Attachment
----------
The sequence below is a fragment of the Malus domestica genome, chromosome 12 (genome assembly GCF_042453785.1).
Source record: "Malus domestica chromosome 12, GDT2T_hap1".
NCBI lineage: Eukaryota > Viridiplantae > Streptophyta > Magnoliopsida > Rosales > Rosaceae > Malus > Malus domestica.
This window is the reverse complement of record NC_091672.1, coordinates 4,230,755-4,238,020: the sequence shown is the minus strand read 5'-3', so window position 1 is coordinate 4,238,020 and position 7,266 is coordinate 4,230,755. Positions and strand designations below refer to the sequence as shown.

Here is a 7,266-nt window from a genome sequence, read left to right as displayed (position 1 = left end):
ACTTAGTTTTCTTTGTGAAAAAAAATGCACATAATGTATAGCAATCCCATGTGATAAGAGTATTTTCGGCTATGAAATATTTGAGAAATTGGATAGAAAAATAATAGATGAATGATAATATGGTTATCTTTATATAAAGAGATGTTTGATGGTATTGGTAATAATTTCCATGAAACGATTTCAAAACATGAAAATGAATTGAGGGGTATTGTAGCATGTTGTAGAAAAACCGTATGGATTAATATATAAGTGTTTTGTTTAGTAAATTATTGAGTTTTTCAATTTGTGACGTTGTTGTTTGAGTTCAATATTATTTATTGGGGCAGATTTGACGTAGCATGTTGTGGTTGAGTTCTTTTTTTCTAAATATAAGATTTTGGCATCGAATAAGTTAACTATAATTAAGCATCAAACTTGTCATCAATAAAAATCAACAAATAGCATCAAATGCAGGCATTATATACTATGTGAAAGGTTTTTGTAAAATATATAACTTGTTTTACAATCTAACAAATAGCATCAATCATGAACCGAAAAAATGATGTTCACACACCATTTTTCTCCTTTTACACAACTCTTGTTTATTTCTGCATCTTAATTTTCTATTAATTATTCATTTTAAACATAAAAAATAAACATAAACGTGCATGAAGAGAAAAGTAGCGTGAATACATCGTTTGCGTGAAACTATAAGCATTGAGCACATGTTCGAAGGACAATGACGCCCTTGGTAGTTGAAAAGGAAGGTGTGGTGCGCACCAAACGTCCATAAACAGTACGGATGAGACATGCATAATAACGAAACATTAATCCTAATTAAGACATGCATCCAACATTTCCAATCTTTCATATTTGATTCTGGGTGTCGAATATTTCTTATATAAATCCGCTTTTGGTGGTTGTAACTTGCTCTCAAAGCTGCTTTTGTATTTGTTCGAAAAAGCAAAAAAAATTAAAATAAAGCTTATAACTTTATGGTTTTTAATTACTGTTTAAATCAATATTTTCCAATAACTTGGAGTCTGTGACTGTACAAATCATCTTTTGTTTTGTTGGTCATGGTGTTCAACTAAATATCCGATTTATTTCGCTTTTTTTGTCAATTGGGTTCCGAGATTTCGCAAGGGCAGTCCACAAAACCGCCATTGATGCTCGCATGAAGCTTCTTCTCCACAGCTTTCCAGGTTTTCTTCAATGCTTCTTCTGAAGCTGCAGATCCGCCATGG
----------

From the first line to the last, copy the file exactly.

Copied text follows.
The sequence below is a fragment of the Malus domestica genome, chromosome 12 (genome assembly GCF_042453785.1).
Source record: "Malus domestica chromosome 12, GDT2T_hap1".
NCBI lineage: Eukaryota > Viridiplantae > Streptophyta > Magnoliopsida > Rosales > Rosaceae > Malus > Malus domestica.
This window is the reverse complement of record NC_091672.1, coordinates 4,230,755-4,238,020: the sequence shown is the minus strand read 5'-3', so window position 1 is coordinate 4,238,020 and position 7,266 is coordinate 4,230,755. Positions and strand designations below refer to the sequence as shown.

Here is a 7,266-nt window from a genome sequence, read left to right as displayed (position 1 = left end):
ACTTAGTTTTCTTTGTGAAAAAAAATGCACATAATGTATAGCAATCCCATGTGATAAGAGTATTTTCGGCTATGAAATATTTGAGAAATTGGATAGAAAAATAATAGATGAATGATAATATGGTTATCTTTATATAAAGAGATGTTTGATGGTATTGGTAATAATTTCCATGAAACGATTTCAAAACATGAAAATGAATTGAGGGGTATTGTAGCATGTTGTAGAAAAACCGTATGGATTAATATATAAGTGTTTTGTTTAGTAAATTATTGAGTTTTTCAATTTGTGACGTTGTTGTTTGAGTTCAATATTATTTATTGGGGCAGATTTGACGTAGCATGTTGTGGTTGAGTTCTTTTTTTCTAAATATAAGATTTTGGCATCGAATAAGTTAACTATAATTAAGCATCAAACTTGTCATCAATAAAAATCAACAAATAGCATCAAATGCAGGCATTATATACTATGTGAAAGGTTTTTGTAAAATATATAACTTGTTTTACAATCTAACAAATAGCATCAATCATGAACCGAAAAAATGATGTTCACACACCATTTTTCTCCTTTTACACAACTCTTGTTTATTTCTGCATCTTAATTTTCTATTAATTATTCATTTTAAACATAAAAAATAAACATAAACGTGCATGAAGAGAAAAGTAGCGTGAATACATCGTTTGCGTGAAACTATAAGCATTGAGCACATGTTCGAAGGACAATGACGCCCTTGGTAGTTGAAAAGGAAGGTGTGGTGCGCACCAAACGTCCATAAACAGTACGGATGAGACATGCATAATAACGAAACATTAATCCTAATTAAGACATGCATCCAACATTTCCAATCTTTCATATTTGATTCTGGGTGTCGAATATTTCTTATATAAATCCGCTTTTGGTGGTTGTAACTTGCTCTCAAAGCTGCTTTTGTATTTGTTCGAAAAAGCAAAAAAAATTAAAATAAAGCTTATAACTTTATGGTTTTTAATTACTGTTTAAATCAATATTTTCCAATAACTTGGAGTCTGTGACTGTACAAATCATCTTTTGTTTTGTTGGTCATGGTGTTCAACTAAATATCCGATTTATTTCGCTTTTTTTGTCAATTGGGTTCCGAGATTTCGCAAGGGCAGTCCACAAAACCGCCATTGATGCTCGCATGAAGCTTCTTCTCCACAGCTTTCCAGGTTTTCTTCAATGCTTCTTCTGAAGCTGCAGATCCGCCATGG